VATICAN CITY (November 21, 2016) – Pope Francis installed 17 new cardinals at a consistory on November 19, 2016, the evening prior to the close of the Jubilee Year of Mercy at St. Peter Basilica on Sunday, November 20. Among the cardinals installed were the first ever from the Congregation of the Holy Spirit in its more than 300-year history: Cardinal Dieudonné Nzapalainga C.S.Sp., and Cardinal Maurice Piat C.S.Sp.
In his homily during the consistory, Pope Francis welcomed the new cardinals with the greeting, “My dear brothers, newly created Cardinals, the journey towards heaven begins in the plains, in a daily life broken and shared, spent and given. In the quiet daily gift of all that we are. Our mountaintop is this quality of love; our goal and aspiration is to strive, on life’s plain, together with the People of God, to become persons capable of forgiveness and reconciliation.”
Cardinal Dieudonné Nzapalainga C.S.Sp., Archbishop of Bangui (Central African Republic) was born on March 14, 1967 in Mbomou, in the Diocese of Bangassou, Central African Republic. After primary school, he entered the junior seminary of St Louis of Bangassou and, afterwards the senior seminary, the Holy Apostles of Otélé, Cameroon, to study philosophy. He then continued his theological studies at Daniel Brottier Senior Seminary, in Libreville, Gabon.
He took his first vows with the Congregation of the Holy Spirit on September 8, 1993, and his final vows on September 6, 1997. He was ordained to the priesthood on August 9, 1998.
In 2009, he was appointed as apostolic administrator of Bangui, and on May 14, 2012, Pope Benedict XVI appointed him metropolitan archbishop of Bangui. He received his episcopal consecration on July 22 of the same year.
In July, 2013, he became the president of the Episcopal Conference of the Central African Republic, and as such, in October, 2014, attended the III Extraordinary General Assembly of the Synod of Bishops on the Family.
In November, 2015, he received Pope Francis in his diocese, who, in Bangui, opened the first holy door of the Holy Year of Mercy.
Cardinal Dieudonné is the youngest among the new class of cardinals, and the first ever from the Central African Republic.
Cardinal Maurice Piat C.S.Sp., Archbishop of Port-Louis, Mauritius, was born in Moka, in the Diocese of Port-Louis, on July 19, 1941. After secondary studies in Holy Spirit College, in Quatre-Bornes, Mauritius, he entered the novitiate of the Congregation of the Holy Spirit in Ireland, where he made his first religious profession on September 8, 1962. After obtaining a bachelor’s degree from University College-Dublin, he was sent to the Pontifical French College in Rome and completed a licence in theology at the Pontifical Gregorian College in 1972.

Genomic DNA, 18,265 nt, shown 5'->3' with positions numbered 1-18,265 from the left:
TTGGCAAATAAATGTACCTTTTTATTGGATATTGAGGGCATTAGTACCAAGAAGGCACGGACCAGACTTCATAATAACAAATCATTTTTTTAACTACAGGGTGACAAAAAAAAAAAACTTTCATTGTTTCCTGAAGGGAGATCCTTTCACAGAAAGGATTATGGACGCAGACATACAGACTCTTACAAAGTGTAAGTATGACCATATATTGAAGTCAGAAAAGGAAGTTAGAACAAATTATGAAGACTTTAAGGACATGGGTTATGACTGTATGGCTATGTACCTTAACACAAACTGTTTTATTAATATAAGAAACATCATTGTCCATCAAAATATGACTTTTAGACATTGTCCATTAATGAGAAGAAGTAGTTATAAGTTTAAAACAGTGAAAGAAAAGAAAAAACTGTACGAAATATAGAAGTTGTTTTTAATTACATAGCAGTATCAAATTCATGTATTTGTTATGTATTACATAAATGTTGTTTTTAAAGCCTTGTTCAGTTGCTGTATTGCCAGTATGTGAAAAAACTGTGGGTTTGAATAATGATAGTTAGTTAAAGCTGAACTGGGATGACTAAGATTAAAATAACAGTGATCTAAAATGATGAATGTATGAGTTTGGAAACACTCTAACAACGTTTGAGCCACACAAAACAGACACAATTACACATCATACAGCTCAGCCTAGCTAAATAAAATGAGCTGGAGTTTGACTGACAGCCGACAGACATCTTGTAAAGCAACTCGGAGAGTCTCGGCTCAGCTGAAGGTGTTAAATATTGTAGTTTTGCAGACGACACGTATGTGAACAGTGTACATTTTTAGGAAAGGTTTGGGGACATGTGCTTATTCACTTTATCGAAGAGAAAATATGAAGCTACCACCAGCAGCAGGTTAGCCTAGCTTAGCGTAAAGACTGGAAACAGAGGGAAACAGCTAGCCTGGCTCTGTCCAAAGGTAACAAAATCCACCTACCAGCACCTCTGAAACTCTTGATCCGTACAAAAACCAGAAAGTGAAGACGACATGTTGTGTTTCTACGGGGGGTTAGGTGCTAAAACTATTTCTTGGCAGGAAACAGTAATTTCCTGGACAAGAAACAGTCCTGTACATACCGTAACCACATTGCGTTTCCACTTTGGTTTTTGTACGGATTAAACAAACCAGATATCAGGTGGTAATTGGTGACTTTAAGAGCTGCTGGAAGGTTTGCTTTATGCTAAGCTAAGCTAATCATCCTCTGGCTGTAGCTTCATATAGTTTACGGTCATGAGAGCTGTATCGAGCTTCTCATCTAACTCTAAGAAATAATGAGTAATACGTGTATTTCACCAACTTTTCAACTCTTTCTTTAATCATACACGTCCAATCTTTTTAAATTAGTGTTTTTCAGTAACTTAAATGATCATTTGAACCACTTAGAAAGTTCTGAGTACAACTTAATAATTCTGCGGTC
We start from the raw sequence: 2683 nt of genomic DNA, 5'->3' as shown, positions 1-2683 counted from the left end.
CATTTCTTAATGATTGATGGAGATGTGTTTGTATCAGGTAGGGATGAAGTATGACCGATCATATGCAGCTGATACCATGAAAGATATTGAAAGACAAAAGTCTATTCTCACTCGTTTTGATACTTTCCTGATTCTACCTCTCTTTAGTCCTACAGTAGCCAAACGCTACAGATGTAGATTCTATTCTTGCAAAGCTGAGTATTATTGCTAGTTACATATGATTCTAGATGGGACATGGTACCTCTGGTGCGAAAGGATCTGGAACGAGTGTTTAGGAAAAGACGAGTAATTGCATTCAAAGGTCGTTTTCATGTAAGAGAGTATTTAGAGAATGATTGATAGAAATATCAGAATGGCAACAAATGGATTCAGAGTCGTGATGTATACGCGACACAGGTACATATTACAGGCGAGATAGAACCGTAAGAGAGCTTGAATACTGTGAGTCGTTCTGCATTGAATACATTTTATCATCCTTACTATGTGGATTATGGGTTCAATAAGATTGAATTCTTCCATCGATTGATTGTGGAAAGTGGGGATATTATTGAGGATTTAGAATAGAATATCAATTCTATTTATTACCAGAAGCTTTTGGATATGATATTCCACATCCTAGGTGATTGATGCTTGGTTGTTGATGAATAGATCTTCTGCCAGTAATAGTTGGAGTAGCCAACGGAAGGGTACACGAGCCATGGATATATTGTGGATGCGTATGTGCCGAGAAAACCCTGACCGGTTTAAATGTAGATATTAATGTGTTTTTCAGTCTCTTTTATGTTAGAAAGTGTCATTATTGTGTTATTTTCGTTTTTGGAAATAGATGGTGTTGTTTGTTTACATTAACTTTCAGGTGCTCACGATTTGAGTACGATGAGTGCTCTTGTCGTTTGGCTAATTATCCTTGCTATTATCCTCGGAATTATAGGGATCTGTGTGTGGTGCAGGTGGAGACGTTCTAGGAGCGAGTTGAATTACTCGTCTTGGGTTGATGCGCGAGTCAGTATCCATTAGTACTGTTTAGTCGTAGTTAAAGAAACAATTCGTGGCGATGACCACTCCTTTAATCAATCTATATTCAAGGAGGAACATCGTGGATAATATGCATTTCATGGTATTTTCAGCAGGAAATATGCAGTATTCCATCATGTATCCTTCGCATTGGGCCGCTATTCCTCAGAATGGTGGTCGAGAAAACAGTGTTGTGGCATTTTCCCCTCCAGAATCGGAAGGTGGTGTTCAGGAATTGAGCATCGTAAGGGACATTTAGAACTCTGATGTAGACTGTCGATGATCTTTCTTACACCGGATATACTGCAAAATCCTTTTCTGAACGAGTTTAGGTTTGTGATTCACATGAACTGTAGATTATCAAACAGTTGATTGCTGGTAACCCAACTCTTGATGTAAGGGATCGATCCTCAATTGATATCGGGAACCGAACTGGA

He was ordained to the priesthood on August 2, 1970. On January 21, 1991, he was appointed as coadjutor to the then archbishop of Port-Louis, Cardinal Jean Margéot, and was ordained a bishop on May 19 of the same year. On March 15, 1993, he was appointed Archbishop of the Diocese of Port-Louis.
He was president of the Episcopal Conference of the Indian Ocean (C.E.D.O.I) from 1996-2002, and again from 2013 until September of this year (2016).
Since 2000, he was a member of the Permanent Committee of the Symposium of Episcopal Conferences of Africa and Madagascar (S.C.E.A.M.) In October, 2015, he participated in the Synod of Bishops on the Family.
Out of the new cardinals, seven come from countries that have previously never had a cardinal, including: the Central African Republic, Bangladesh, Mauritius Island, Papua New Guinea, Malaysia, Lesotho and Albania.
With the 17 new cardinals included in the College of Cardinals, the number of voting cardinals comes to 121, and the number of non-voters to 107, for a grand total of 228.
In concluding his remarks to the 17 new cardinals, Pope Francis enjoined them to be like Jesus, “who constantly desires to enter the crossroads of our history to proclaim the Gospel of Mercy. Jesus continues to call us and to send us to the ‘plain’ where our people dwell. He continues to invite us to spend our lives sustaining our people in hope, so that they can be signs of reconciliation. As the Church, we are constantly being asked to open our eyes to see the wounds of so many of our brothers and sisters deprived of their dignity, deprived in their dignity.
“Today each of you, dear brothers, is asked to cherish in your own heart, and in the heart of the Church, this summons to be merciful like the Father. And to realize that if something should rightly disturb us and trouble our consciences, it is the fact that so many of our brothers and sisters are living without the strength, light and consolation born of friendship with Jesus Christ, without a community of faith to support them, without meaning and a goal in life,” the pope said.